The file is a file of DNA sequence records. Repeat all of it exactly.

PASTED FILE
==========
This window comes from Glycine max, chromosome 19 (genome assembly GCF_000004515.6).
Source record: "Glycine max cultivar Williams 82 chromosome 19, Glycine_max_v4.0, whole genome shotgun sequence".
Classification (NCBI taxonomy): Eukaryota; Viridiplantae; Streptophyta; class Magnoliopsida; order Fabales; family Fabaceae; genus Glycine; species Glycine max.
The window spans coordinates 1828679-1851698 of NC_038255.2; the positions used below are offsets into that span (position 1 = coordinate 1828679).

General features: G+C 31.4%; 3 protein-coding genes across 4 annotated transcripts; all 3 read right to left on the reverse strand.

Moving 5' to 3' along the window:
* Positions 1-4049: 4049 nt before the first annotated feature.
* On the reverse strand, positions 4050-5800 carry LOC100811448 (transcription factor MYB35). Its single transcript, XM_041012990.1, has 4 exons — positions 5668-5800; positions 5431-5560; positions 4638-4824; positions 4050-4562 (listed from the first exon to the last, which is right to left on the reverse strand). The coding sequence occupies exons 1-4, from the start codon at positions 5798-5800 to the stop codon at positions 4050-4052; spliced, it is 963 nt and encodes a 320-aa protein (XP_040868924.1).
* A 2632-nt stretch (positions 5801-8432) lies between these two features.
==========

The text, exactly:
This window comes from Glycine max, chromosome 19 (genome assembly GCF_000004515.6).
Source record: "Glycine max cultivar Williams 82 chromosome 19, Glycine_max_v4.0, whole genome shotgun sequence".
Classification (NCBI taxonomy): Eukaryota; Viridiplantae; Streptophyta; class Magnoliopsida; order Fabales; family Fabaceae; genus Glycine; species Glycine max.
The window spans coordinates 1828679-1851698 of NC_038255.2; the positions used below are offsets into that span (position 1 = coordinate 1828679).

General features: G+C 31.4%; 3 protein-coding genes across 4 annotated transcripts; all 3 read right to left on the reverse strand.

Moving 5' to 3' along the window:
* Positions 1-4049: 4049 nt before the first annotated feature.
* On the reverse strand, positions 4050-5800 carry LOC100811448 (transcription factor MYB35). Its single transcript, XM_041012990.1, has 4 exons — positions 5668-5800; positions 5431-5560; positions 4638-4824; positions 4050-4562 (listed from the first exon to the last, which is right to left on the reverse strand). The coding sequence occupies exons 1-4, from the start codon at positions 5798-5800 to the stop codon at positions 4050-4052; spliced, it is 963 nt and encodes a 320-aa protein (XP_040868924.1).
* A 2632-nt stretch (positions 5801-8432) lies between these two features.